There’s no magic formula for being a tutor. There’s no special training or education degree needed. All it takes is a willingness to help a student learn.
Each tutor spends 90 minutes one evening a week helping one student on a one-to-one basis from late September through mid-May. Learning becomes easier as tutors and students get to know each other better. When is your student’s birthday? Who’s in his family? Does she have any pets? What’s his favorite — or least favorite — school subject? What’s her favorite sports team? Is he involved in any school activities? Tutors can share this same kind of information about themselves. These are all ways to break the ice.
Cluster Tutoring stresses literacy, so tutor-student pairs will spend time each week on reading, especially for younger students. That includes reading fiction and school textbooks, building vocabulary, and writing. Reading specialists on both evenings will evaluate reading levels of younger students and offer extra help to struggling readers. Librarians can offer recommendations from the many books and other educational materials in our well-stocked libraries.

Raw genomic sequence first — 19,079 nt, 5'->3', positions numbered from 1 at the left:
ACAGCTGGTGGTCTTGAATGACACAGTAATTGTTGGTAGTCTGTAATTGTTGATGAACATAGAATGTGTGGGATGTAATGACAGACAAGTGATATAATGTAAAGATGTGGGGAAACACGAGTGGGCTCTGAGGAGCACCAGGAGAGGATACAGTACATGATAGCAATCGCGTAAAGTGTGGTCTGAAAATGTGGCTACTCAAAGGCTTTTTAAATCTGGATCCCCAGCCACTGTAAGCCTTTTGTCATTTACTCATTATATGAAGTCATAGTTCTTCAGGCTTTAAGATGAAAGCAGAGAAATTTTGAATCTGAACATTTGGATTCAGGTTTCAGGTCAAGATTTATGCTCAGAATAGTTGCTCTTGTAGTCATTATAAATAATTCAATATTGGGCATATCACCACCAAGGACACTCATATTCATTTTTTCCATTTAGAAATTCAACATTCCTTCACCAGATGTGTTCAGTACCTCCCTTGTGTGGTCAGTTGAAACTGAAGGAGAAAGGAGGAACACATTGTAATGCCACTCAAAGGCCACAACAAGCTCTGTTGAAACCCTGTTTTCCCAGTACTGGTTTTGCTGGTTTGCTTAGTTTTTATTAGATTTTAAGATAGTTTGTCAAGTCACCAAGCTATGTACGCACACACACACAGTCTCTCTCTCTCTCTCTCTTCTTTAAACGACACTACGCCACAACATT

Worried about how to approach math? You’re not alone. Cluster has math coaches at both locations for students unsure of math homework and tutors who might have been away from math class for many years. Our “Just the Facts” math program for students up to grade 5 is based on the Chicago Public Schools’ Common Core math curriculum. It was written by two Cluster volunteer math experts who developed math curriculum for elementary grades at the professional level, and all tutor-student pairs can access these materials.
Most students are likely to have some homework, especially those in higher grades. Tutors of high school students will spend most of their tutoring time helping with homework. But tutors always should be prepared with a lesson or worksheet in case a student has no assignments or forgets books at home.
Occasionally a tutoring evening can turn frustrating. Maybe a student is tired or hungry, and just doesn’t feel like working. Tutoring also can be a time to talk, if a student wants to open up about any issues. Or students may just need some fun time, so tutors and students can play a game in the final 15 minutes of tutoring.
Tutoring is fun for tutors as well as students. Tutors and students often develop a special bond that can last years, even after students graduate. And tutors develop friendships with each other: Look how much fun we had at a special end-of-year tutoring dinner.